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Theo's Adventure Capitalists – 3. Brazil

In this, the last programme in the series, Theo Paphitis introduces three British companies selling; make-up, chocolate and arts and crafts via the Internet. They are all looking to do business in Brazil.

Sleek is a cosmetics company based in East London and they specialize in make-up for darker skins. Success over the last couple of years has come about from accessing the High Street through one of the country's leading pharmacy chains; Sleek wish to re-create this success in Brazil.

The second company is the 200 year-old global conglomerate Cadburys who wish to sell chocolate in Brazil. The problem is that Kraft and Nestle already have a 90% share of the market with Toblerone and Kit-Kat for example.

The third company is an Internet start-up. Peter Macateer started Dreamaid after visiting some of the poorest countries in the World. Individual craftsman can load details of their products online for free. Anything they sell from the site Dreamaid take a 10% commission. The numbers sound fantastic, but Theo says if something sounds too good to be true, then it usually is. He is worried.


The British Consul Dinner

Theo has arranged dinner at the official residence of the British Consul, General Martin Raven, "our man in San Paola", in charge of Trade. Joined by top people from the Banking, Retail and Financial sectors this is a wonderful opportunity to get some inside business tips about doing business in Brazil. The Chairman of HSBC in Brazil explains that business is about relationships, everyone expects to be treated the same. The relationship comes before doing business. Retail Consultant Marcos Gouvea de Souza further explains that it is a very young market with an average age of 24, increasing by 3% per annum.

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Sleek

The make-up market in Brazil is worth a billion dollars a year. Tanika and her colleague Melika explore the local supermarkets and learn that make-up products are sold from simple display racks in blister packs with no opportunity to display or demonstrate products.. This is because most cosmetics are sold door to door. Thus you need to change the market or adapt.

Tanika arranges a meeting with retail guru and cosmetic specialist Manuel Simoy and learns that top cosmetic brands like Revlon and Loreal have previously failed to establish their businesses in Brazil. Theo doesn't think the girls have listened to what Manuel was trying to tell them. However Sleek are determined and are successful in a pitch to the Carrefore supermarkets buyer. The last crucial piece is to find a distributor. You need someone on the ground to drive the brand, says Tanika. Jacob Nir, a major distributor, says that you need to invest heavily in a brand. Without that you will fail. She is allocating 5% out of the 40% distributor's cut. Not enough says Theo.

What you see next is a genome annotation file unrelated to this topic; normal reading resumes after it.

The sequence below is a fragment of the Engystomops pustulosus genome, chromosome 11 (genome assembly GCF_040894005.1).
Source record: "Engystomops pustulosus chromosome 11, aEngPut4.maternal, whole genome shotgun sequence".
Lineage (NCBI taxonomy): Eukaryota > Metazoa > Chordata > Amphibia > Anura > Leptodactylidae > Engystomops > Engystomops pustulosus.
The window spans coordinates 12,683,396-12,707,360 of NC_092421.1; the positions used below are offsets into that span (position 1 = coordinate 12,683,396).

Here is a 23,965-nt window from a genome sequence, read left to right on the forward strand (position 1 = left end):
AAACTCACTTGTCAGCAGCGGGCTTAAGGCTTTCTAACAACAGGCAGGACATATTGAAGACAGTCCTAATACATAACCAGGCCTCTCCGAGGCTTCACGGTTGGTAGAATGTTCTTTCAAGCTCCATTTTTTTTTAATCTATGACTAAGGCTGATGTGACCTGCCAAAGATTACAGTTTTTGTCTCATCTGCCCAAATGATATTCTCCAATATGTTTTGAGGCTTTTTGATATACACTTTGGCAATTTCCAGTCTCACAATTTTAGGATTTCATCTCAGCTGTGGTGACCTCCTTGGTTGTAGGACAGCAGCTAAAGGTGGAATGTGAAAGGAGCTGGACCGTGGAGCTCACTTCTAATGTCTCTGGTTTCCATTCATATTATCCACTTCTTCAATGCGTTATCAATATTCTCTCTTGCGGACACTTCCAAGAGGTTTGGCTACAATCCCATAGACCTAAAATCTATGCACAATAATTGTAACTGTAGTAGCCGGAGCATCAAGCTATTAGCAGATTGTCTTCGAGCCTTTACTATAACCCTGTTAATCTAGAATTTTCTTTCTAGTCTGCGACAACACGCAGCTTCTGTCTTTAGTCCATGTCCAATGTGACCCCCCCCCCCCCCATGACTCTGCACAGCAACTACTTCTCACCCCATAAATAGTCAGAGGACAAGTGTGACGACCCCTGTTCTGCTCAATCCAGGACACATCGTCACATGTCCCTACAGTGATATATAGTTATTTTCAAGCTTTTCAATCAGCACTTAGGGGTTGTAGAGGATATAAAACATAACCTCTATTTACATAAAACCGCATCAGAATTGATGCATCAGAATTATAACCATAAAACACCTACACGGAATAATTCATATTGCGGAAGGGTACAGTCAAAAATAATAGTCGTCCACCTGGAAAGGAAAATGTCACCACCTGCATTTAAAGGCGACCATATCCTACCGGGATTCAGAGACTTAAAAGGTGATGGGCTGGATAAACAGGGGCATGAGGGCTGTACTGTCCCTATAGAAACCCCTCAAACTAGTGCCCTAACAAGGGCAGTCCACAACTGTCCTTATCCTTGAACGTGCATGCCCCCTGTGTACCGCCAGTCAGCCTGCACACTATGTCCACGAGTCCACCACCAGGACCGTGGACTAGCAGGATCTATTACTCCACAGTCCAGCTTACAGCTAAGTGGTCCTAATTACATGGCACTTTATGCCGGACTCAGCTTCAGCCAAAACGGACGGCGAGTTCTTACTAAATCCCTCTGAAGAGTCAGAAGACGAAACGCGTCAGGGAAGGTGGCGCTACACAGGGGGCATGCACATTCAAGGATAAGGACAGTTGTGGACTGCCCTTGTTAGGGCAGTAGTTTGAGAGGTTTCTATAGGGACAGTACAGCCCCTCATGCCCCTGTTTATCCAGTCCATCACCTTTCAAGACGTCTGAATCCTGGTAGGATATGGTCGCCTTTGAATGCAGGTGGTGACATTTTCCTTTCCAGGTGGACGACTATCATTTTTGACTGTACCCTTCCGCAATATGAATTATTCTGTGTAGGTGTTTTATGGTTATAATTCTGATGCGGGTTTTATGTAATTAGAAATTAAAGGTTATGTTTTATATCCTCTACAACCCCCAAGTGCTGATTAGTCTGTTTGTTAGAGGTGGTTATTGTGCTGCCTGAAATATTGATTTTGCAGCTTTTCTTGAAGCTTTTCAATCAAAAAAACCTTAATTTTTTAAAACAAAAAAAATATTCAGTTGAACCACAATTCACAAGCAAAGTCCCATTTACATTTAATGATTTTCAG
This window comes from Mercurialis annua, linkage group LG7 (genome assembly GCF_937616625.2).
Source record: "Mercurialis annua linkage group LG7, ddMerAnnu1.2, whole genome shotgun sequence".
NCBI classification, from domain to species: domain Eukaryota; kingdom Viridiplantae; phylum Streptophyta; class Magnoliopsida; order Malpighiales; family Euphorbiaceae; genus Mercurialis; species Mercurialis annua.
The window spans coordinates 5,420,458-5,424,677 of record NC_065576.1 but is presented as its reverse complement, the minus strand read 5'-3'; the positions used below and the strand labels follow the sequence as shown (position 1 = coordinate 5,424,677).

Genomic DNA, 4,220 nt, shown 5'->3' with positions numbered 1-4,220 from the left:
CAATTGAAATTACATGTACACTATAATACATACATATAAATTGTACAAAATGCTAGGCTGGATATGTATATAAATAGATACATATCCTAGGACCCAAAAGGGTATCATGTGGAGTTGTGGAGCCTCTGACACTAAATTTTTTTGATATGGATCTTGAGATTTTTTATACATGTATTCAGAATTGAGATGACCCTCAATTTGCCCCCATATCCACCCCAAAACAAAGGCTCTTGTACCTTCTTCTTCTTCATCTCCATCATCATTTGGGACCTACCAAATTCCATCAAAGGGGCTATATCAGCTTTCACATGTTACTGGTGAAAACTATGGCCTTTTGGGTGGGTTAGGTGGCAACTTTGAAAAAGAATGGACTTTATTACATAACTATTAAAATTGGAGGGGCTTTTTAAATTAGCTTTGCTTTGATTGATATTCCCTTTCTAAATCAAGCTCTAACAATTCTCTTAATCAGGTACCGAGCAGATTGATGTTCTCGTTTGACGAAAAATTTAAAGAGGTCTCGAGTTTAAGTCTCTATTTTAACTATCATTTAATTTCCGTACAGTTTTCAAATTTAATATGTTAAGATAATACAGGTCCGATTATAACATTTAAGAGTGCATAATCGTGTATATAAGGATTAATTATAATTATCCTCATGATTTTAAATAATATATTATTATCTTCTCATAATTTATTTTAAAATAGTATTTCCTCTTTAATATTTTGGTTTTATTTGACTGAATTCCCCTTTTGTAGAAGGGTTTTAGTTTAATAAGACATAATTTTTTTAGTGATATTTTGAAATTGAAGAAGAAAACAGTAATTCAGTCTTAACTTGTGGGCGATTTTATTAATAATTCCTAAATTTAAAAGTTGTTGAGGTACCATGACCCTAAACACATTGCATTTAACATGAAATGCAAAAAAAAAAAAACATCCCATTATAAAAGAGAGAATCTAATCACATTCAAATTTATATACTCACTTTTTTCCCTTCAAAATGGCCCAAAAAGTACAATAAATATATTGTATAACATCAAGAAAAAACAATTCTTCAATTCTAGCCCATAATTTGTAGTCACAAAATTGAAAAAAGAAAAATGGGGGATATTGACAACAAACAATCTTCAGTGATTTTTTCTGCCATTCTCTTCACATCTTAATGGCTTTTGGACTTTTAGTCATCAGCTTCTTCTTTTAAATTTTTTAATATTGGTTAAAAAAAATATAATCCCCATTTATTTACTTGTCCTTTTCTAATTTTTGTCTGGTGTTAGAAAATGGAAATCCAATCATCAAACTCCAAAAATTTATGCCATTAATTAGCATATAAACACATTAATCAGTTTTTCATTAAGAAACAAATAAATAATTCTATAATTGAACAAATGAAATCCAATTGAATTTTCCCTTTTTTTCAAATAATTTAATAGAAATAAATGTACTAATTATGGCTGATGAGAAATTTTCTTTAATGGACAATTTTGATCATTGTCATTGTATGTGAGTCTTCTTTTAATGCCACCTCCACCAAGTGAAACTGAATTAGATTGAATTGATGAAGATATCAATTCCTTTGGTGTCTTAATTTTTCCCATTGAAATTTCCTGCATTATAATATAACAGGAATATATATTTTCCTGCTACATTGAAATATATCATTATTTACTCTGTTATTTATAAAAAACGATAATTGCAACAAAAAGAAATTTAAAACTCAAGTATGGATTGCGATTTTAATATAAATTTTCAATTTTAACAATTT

Upon return to the UK Theo wants to ask the question, were Sleek prepared to up the marketing spend? The answer was yes, they had upped it to 19% and signed a distributor contract the previous week. Theo was delighted.

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Dreamaid

Although the artisans have no problem with the 10% commission to sell on Dreamaid's website Theo doesn't think it's that simple. There are millions of websites out there and you need something special to separate you from the crowd.

Although signs are good for the Internet business Theo believes finding a way to get visitors to the site is paramount. At present Dreamaid is only spending £300 per month on click per view.

Back in the UK Peter of Dreamaid has some good news and some bad news for Theo. The site now has about 5,000 hits per month, but they have only sold about a £1000 of goods on which they have made 10%. That was the good news.

Peter now realizes that the marketing expenditure associated with his sort of site is more than he can afford. After an investment so far of close on half a million pounds he thinks it's time to stop.

This appears to almost bring tears to Theo's eyes. He explains that this is a classic case of someone coming up with an idea, thinking it's a good idea, doing lots of research but not reading the research properly. He says that when you have competition that is spending absolute fortunes in telling people that they exist and to get people to visit the site, you need to take that on board. Unfortunately, he says, Peter doesn't have those resources. Theo stresses, it is a basic requirement when launching a new business, especially on the Web, you must have the resources to market your product.

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Cadbury

For Cadbury the problem is different. Only 15% of sales are through supermarkets, the rest are through over a million small stores. Theo asks how you break into such a market? The answer is to dig deep and put your hands in your pockets. Cadbury recently bought an existing company in Brazil for 4.2 Million dollars. Theo visits the factory, but no chocolate. He asks why. It turns out Cadbury might be able to buy a chocolate company. But at this point filming was halted as Cadbury became the focus of a hostile takeover bid from Kraft. Cadbury have since been eaten up by a bigger fish; Kraft succeeded in their hostile takeover bid.


Theo's final thoughts

In the case of Cadbury, there's always someone bigger than you.

With the other two businesses he concludes the message is clear. You must invest heavily in marketing and PR if you are to succeed in any business.

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